Does coffee really give you energy or could your daily cup be just a placebo when it comes to boosting alertness and performance? Recent research suggests that might be the case.
Coffee is a staple drink for many people, especially in the morning. In fact, around 75 per cent of the Australian population aged 20 and over drink coffee, and approximately 49 per cent of those people consume it daily.
As we all know, coffee contains caffeine, which is known to activate dopamine pathways in the brain that boost memory. However, while the neurochemical effects of coffee on the brain are well-documented, its psychological effects are less understood.
Previous research has shown that coffee may have different effects on cognitive performance in occasional drinkers versus habitual drinkers. Habitual drinkers tend to develop a tolerance to the effects of coffee, which means it has less of an impact on their alertness and performance.
But is it the caffeine in coffee that provides the mental boost or a placebo effect from the taste of drinking coffee? A group of researchers set out to determine this in a study published in the journal Frontiers in Behavioral Neuroscience.
To do this, the researchers examined a group of 47 people who drank at least one cup of coffee per day, with an average age of 30.
All participants were asked to abstain from consuming caffeinated drinks or food for at least three hours before participating in the study.
Once in the lab, the participants underwent two fMRI scans – one before and one 30 minutes after taking a caffeine supplement or drinking a cup of coffee.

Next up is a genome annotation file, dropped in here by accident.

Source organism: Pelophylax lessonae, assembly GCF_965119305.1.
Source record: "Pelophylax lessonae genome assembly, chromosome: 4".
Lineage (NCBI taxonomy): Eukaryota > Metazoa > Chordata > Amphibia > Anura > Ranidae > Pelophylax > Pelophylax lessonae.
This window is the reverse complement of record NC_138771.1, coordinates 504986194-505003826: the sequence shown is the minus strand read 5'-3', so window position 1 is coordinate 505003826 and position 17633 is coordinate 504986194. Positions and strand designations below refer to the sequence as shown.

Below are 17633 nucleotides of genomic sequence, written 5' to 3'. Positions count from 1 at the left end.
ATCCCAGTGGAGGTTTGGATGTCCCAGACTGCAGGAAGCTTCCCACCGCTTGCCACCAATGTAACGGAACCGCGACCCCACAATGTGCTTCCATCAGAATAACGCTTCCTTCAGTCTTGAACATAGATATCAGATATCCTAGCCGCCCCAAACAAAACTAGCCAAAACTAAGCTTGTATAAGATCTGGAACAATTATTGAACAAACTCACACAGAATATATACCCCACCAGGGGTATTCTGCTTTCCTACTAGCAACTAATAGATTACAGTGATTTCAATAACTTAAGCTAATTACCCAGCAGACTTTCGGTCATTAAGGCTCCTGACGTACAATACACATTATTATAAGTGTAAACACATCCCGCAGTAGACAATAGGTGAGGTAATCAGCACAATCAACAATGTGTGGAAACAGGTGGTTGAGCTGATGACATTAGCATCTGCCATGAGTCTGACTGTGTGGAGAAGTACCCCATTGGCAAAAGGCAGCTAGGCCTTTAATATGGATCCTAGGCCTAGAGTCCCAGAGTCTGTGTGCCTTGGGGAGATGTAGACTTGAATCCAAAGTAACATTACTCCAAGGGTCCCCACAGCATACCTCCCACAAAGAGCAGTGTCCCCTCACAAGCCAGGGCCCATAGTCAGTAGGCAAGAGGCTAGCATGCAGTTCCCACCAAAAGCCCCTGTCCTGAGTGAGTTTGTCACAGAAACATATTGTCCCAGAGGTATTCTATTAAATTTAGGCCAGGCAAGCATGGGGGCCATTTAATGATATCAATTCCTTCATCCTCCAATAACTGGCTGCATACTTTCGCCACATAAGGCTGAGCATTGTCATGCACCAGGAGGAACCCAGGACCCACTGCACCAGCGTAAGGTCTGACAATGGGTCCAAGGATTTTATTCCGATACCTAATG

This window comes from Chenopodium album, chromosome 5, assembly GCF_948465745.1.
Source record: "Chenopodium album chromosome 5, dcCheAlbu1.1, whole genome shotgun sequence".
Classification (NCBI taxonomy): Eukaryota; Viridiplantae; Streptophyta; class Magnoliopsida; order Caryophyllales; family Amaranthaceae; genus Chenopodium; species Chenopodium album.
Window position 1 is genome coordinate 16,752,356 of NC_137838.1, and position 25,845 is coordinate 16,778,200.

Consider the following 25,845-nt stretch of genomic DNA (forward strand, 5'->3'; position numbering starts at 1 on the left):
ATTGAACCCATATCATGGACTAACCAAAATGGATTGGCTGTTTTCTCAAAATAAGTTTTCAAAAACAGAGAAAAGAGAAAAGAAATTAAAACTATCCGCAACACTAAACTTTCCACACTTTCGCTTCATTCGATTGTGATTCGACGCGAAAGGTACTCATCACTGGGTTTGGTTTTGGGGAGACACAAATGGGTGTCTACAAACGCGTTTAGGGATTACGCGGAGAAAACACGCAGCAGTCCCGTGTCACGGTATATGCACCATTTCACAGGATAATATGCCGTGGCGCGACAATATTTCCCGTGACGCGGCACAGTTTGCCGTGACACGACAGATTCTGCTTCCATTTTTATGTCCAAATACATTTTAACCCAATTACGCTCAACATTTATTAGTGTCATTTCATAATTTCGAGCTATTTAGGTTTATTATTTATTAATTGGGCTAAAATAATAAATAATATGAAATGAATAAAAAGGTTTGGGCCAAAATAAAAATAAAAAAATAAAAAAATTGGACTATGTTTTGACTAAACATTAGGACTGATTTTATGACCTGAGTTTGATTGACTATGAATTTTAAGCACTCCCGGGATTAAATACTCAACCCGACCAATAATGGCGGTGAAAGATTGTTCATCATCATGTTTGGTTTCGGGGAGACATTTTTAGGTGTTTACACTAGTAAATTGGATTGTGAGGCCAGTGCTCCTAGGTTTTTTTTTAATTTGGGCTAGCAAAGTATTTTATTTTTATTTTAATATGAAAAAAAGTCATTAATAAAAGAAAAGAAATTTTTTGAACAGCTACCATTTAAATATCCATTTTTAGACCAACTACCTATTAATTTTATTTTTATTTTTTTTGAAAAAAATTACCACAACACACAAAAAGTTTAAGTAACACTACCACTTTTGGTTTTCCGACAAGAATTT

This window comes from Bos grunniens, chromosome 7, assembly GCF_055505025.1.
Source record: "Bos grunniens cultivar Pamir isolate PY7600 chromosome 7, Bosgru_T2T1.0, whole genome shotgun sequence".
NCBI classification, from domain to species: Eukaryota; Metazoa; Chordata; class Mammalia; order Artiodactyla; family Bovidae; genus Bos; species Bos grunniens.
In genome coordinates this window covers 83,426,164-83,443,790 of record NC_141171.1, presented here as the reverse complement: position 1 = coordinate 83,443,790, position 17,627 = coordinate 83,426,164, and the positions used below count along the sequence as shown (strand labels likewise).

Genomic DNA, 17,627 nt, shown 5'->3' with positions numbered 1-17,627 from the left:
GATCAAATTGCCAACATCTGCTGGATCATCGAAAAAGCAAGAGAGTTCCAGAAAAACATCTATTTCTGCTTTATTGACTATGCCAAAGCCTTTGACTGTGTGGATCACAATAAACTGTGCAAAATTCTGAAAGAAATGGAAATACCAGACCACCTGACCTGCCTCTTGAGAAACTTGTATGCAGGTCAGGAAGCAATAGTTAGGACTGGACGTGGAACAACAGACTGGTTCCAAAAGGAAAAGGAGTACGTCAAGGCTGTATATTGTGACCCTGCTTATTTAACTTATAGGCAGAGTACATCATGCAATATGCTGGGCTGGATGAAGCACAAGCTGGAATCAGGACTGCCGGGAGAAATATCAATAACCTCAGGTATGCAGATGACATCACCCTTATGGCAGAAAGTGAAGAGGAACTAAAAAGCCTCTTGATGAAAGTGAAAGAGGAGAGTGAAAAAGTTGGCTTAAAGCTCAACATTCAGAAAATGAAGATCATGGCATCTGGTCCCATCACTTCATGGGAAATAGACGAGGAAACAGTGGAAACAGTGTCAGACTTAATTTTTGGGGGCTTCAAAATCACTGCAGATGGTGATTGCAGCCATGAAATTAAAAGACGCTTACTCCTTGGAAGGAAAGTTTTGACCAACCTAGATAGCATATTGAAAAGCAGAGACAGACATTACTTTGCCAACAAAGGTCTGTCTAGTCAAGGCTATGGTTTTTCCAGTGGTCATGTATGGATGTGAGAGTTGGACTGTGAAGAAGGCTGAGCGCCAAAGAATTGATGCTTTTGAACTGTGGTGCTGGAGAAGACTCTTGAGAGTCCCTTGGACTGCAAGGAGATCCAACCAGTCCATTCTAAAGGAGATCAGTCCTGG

The researchers found that both coffee and caffeine caused changes in brain activity, specifically decreasing the connectivity of what’s known as the ‘default mode network’ (DMN).
The DMN is a network of interacting regions of the brain that is active when a person is not focused on the outside world and is in more of a resting state. This decrease suggests consuming either caffeine or coffee helps the brain transition from resting to working states.
However, the study also found that coffee drinkers experience other modes of brain activity that are not seen in those who consume caffeine only.
The results also showed coffee consumption, but not caffeine consumption, led to increased activity in executive control and networks associated with visual processing and higher-level cognitive function.
The differing effects may possibly be attributable to the sensory experience of drinking a cup of coffee. Culturally, drinking a cup of coffee in the morning is associated with waking up and preparing for the day ahead. This collective experience and social norm may contribute to the perceived benefits of coffee.
Additionally, coffee contains compounds such as terpenes and polyphenols that interact with brain receptors to increase energy, mood, and motivation. These compounds have also been associated with anti-inflammatory and antioxidant properties, which may contribute to a lower risk of depression.
While coffee and caffeine both have effects on brain activity, the placebo effect, cultural associations, and compounds present in coffee may all also play a role in its perceived effects on alertness and performance.
How often do you drink coffee? Would you say it makes you more alert? Let us know in the comments section below.